Another year has come and gone, and that calls for a New Year’s resolution.
The other day I was browsing Spotify when I got a notification for a playlist called “Your Top Songs of 2017,” but I was surprised when I opened it. The playlist was made up of my most listened to songs of the year but didn’t have one artist I hadn’t heard of before 2017.
It was jarring because I consider myself in the know about new music.
This year I’m not letting that happen. My musical New Year’s resolution is to go out of my way to listen to new artists in genres familiar and foreign.
Why are we afraid to get out of our musical comfort zone? Listening to a familiar song is like spending time with an old friend. Listening to a new artist can be stressful. Also, with so many choices, from iTunes and Spotify to YouTube and Pandora, we retreat to the relative comfort of familiar tunes.
A great way to get to know new artists is to listen to live music. My big critique of the music scene in Jewish Atlanta is that people aren’t willing to give a chance to artists they haven’t heard of. If people don’t know you, they won’t go to your show.
In June, a show at Terminal West with Israeli trio A-WA was canceled because of low ticket sales. Later that month, longtime Letterman sidekick Paul Shaffer canceled his show at the Center Stage Theater for the same reason.
In September, Hurricane Irma hit Atlanta on the day of Israeli piano man Rami Kleinstein’s scheduled show at City Winery, but because of low interest it wasn’t rescheduled.
It wasn’t just the canceled shows that disappointed me about Jewish Atlanta’s music scene in 2017. In March, I watched as the Atlanta Jewish Music Festival, in collaboration with album-cover live music series ATL Collective, brought three of the biggest names in Israeli hip-hop for a performance that was sparsely attended.
We are lucky to see some of the world’s best Jewish musicians stop in Atlanta, thanks the AJMF, ATL Collective, City Winery Atlanta and others, but if we stay in our musical comfort zone and don’t support them, they will eventually stop coming.
My New Year’s challenge to you is to go to at least one show with an artist you haven’t heard. A great place to start is the concert calendar in this column.
Saturday, Jan. 6
Goldberg. Macon native Daniel Aaron Goldberg brings his blend of soul and hip-hop to the Atlanta room at Smith’s Olde Bar, 1578 Piedmont Ave., Midtown, for an album release show. Goldberg’s sound, which is both natural and electronic, has been described as “electric soul.” Tickets are $8; smithsoldebar.com.
Thursday, Jan. 11
Adam Klein & the Wild Fires. Athens-based singer-songwriter Adam Klein performs at The Foundry, 295 E. Dougherty St., Athens. Fans of Americana will enjoy Klein’s happy blend of rustic country folk music. You may remember his performance at the 2016 Atlanta Kosher BBQ Competition. Klein is wrapping up his newest album, “Low Flyin’ Planes.” Tickets are $5; thefoundryathens.com.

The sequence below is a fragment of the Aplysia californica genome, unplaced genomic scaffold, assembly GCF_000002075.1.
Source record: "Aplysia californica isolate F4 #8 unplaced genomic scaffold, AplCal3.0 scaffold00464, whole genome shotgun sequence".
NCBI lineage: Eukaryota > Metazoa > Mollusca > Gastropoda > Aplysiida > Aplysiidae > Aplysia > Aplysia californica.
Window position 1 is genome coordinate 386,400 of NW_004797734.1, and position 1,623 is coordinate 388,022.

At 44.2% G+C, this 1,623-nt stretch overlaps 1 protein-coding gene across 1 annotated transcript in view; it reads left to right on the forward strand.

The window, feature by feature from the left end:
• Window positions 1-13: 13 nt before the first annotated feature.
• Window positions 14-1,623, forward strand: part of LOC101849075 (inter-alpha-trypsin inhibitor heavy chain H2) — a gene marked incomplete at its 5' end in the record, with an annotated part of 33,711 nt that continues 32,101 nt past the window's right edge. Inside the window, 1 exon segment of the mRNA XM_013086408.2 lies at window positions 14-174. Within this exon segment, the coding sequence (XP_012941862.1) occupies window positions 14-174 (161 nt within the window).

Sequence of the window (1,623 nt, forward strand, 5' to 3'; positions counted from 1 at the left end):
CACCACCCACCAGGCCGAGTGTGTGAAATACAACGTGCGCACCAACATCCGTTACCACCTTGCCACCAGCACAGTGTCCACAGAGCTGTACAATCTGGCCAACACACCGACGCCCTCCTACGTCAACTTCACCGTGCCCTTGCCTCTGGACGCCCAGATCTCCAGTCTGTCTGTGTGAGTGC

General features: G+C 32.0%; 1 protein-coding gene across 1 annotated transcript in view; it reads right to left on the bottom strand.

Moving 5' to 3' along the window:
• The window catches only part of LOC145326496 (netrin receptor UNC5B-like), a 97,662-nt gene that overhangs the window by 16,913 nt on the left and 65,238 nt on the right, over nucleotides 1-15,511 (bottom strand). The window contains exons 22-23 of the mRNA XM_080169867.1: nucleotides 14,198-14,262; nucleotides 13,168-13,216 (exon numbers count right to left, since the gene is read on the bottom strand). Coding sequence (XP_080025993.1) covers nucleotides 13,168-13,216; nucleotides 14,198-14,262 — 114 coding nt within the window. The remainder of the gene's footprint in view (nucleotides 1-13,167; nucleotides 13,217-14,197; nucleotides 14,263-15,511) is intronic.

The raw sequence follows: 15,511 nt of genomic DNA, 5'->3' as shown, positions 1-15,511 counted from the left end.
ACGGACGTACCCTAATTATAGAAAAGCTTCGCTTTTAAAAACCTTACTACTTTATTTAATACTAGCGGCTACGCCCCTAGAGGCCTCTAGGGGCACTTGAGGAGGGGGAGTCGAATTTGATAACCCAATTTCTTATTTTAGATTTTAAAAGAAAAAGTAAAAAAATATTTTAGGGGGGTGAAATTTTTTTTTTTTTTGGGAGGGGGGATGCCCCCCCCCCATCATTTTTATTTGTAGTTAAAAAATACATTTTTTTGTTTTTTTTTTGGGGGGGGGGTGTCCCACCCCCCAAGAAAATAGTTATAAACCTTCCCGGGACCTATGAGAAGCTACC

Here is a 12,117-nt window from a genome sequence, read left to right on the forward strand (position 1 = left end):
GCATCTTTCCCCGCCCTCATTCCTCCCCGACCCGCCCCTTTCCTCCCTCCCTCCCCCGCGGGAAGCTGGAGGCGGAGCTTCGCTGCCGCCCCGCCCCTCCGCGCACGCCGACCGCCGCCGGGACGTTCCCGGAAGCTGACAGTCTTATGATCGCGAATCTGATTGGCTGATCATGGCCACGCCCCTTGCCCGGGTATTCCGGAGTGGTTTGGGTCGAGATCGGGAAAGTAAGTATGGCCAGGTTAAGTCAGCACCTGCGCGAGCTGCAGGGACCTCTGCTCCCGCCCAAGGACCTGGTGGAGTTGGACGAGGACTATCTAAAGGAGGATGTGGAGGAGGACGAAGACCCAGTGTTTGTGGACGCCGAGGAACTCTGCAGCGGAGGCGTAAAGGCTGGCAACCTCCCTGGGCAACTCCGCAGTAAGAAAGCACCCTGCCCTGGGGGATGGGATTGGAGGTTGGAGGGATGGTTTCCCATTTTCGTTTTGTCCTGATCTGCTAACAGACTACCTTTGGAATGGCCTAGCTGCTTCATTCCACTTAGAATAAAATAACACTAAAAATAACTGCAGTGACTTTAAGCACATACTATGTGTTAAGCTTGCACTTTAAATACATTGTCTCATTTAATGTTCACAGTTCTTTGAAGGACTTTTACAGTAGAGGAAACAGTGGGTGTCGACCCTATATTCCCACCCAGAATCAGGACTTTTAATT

Friday, Jan. 19
Acoustic Shabbat. The musicians at this month’s coffeehouse evening of soulful music include Rabbi Brian Glusman, Drew Cohen and students from the Weber School at 7 p.m. at Alon’s Bakery & Market, 4505 Ashford-Dunwoody Road, Dunwoody. Food and wine are available for purchase. Free; bit.ly/2jMQCQq.
Saturday, Jan. 20
Zale. Atlantan Hannah Zale performs at Aisle 5, 1123 Euclid Ave., Little 5 Points, for her “Eye See You” single release. Zale is a boundary-pushing, alternative rock five-piece band and was a featured artist at the 2015 Atlanta Jewish Music Festival. Tickets are $12; www.aisle5atl.com.
Wednesday, Jan. 24
Kosher Klezmer. AJFF opening night at the Cobb Energy Center on Jan. 24 will feature the music of the 4th Ward Afro Klezmer Orchestra prior to a showing of the documentary “Sammy Davis Jr.: I’ve Gotta Be Me.” The local group are mainstays in the Atlanta Jewish music scene. Tickets are $36; www.ajff.org/.
Wednesday, Jan. 31
Norit Galron. Israeli recording artist Norit Galron visits City Winery Atlanta for a performance of her hits Jan. 31. Galron has several number one hits in Israel including “This Is How We Separated” (משהו בלבבה),“ That You Know” (אתה הרי יודע), “Love Song” (שיר אהבה ) and “This is the Rain” (זה הגשם) which are all still relevant and popular today. Tickets start at $40; citywinery.com/atlanta/nurit-galron-1-31-18.
Saturday, Feb. 3
Bluegrass Havdallah. YJP Atlanta hosts a night of wine, cheese and bluegrass featuring local guitar-mandolin duo the Cohen Brothers Band (yes that’s me). The CoBros have been performing their blend of progressive bluegrass and folk music with tight vocal harmonies since 2010. Tickets are $5 in advance and $10 at the door. 928 Ponce De Leon Ave. yjpintownatl.com/events/wine-cheese-havdallah/.
Email firstname.lastname@example.org with music news and concerts for the calendar.